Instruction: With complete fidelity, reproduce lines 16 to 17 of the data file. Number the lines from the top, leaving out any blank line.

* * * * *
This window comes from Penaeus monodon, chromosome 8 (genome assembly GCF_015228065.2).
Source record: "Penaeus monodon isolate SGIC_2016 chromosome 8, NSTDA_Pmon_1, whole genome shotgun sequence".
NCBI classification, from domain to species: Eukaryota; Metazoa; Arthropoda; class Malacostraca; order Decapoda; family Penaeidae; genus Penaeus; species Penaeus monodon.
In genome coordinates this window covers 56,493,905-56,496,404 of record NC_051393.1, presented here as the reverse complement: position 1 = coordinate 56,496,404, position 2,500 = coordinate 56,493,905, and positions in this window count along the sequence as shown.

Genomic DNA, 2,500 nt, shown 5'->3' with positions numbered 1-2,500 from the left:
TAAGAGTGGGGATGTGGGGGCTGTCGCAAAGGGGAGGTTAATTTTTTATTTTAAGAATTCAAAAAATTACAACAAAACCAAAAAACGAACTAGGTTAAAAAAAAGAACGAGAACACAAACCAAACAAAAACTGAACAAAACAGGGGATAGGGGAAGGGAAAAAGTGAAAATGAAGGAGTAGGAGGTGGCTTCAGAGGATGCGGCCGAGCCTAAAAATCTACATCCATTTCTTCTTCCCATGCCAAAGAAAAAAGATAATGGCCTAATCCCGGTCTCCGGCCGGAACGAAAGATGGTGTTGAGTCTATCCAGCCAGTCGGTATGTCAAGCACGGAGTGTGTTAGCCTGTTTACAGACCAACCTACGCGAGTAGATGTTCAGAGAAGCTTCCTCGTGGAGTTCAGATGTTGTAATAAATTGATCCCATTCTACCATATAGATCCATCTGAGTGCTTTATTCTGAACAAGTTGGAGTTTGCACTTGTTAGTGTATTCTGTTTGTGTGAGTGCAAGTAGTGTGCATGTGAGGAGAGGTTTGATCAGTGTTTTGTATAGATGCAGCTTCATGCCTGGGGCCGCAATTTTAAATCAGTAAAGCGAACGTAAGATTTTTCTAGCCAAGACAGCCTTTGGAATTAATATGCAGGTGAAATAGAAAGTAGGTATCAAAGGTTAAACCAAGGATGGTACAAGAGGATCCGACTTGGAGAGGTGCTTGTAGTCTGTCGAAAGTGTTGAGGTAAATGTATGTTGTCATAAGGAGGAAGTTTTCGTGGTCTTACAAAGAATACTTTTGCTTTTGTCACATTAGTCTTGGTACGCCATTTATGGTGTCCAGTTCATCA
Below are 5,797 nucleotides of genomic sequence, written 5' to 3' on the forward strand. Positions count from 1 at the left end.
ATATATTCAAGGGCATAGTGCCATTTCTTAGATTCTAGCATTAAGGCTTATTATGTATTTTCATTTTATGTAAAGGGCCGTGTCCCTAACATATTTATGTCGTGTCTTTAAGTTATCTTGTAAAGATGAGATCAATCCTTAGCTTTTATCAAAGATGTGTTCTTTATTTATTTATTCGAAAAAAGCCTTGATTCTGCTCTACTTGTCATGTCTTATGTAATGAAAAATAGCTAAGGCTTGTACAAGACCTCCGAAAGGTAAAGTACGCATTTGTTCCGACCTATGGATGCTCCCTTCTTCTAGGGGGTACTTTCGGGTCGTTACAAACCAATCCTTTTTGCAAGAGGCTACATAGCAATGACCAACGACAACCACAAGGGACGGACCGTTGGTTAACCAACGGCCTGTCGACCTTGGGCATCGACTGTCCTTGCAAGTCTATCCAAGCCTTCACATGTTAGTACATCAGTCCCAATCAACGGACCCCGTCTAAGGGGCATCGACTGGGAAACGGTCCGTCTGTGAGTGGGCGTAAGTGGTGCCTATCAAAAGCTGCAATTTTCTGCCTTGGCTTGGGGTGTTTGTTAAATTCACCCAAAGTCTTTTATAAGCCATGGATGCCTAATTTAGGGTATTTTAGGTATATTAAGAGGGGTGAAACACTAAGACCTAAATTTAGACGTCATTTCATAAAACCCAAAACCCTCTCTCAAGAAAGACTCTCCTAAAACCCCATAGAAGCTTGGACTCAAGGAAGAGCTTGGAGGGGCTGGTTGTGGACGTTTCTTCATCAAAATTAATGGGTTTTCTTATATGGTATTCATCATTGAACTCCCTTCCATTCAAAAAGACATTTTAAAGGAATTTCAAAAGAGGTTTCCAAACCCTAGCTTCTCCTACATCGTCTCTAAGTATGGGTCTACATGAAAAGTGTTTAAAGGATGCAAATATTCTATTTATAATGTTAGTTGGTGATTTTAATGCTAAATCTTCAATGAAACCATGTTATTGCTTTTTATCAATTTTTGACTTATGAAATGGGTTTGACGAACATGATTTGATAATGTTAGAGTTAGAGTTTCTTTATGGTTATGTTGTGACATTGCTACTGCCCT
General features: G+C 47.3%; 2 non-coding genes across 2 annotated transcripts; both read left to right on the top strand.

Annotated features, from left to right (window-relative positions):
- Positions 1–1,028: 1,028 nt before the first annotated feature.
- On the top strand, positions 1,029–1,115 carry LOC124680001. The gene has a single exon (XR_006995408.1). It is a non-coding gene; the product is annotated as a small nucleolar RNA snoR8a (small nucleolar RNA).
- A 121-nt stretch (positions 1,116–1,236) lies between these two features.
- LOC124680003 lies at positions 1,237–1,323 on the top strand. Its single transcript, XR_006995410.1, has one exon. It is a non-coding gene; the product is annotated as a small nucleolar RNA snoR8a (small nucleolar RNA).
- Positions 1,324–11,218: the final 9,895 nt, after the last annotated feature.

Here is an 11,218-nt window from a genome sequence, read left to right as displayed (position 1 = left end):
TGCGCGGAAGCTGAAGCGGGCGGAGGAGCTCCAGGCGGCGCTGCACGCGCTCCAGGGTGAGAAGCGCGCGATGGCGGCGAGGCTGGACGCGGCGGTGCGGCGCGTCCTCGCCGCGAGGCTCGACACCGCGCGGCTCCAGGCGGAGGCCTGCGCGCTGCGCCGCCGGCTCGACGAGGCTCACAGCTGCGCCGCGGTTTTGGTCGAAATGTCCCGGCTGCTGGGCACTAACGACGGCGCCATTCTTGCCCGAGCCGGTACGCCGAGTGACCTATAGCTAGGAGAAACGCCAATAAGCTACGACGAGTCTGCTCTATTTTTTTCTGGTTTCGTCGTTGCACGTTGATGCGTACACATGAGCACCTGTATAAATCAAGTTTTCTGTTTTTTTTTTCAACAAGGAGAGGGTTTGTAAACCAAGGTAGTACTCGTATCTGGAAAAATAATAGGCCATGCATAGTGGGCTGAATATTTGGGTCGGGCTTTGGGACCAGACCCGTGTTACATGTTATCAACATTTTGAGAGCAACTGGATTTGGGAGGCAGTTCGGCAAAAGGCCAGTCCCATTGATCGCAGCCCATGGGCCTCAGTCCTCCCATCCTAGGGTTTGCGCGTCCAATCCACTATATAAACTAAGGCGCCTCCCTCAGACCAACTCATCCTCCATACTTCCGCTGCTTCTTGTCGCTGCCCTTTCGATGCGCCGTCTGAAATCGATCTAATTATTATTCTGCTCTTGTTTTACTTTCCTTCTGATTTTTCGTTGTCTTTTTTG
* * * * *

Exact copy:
Here is an 11,218-nt window from a genome sequence, read left to right as displayed (position 1 = left end):
TGCGCGGAAGCTGAAGCGGGCGGAGGAGCTCCAGGCGGCGCTGCACGCGCTCCAGGGTGAGAAGCGCGCGATGGCGGCGAGGCTGGACGCGGCGGTGCGGCGCGTCCTCGCCGCGAGGCTCGACACCGCGCGGCTCCAGGCGGAGGCCTGCGCGCTGCGCCGCCGGCTCGACGAGGCTCACAGCTGCGCCGCGGTTTTGGTCGAAATGTCCCGGCTGCTGGGCACTAACGACGGCGCCATTCTTGCCCGAGCCGGTACGCCGAGTGACCTATAGCTAGGAGAAACGCCAATAAGCTACGACGAGTCTGCTCTATTTTTTTCTGGTTTCGTCGTTGCACGTTGATGCGTACACATGAGCACCTGTATAAATCAAGTTTTCTGTTTTTTTTTTCAACAAGGAGAGGGTTTGTAAACCAAGGTAGTACTCGTATCTGGAAAAATAATAGGCCATGCATAGTGGGCTGAATATTTGGGTCGGGCTTTGGGACCAGACCCGTGTTACATGTTATCAACATTTTGAGAGCAACTGGATTTGGGAGGCAGTTCGGCAAAAGGCCAGTCCCATTGATCGCAGCCCATGGGCCTCAGTCCTCCCATCCTAGGGTTTGCGCGTCCAATCCACTATATAAACTAAGGCGCCTCCCTCAGACCAACTCATCCTCCATACTTCCGCTGCTTCTTGTCGCTGCCCTTTCGATGCGCCGTCTGAAATCGATCTAATTATTATTCTGCTCTTGTTTTACTTTCCTTCTGATTTTTCGTTGTCTTTTTTG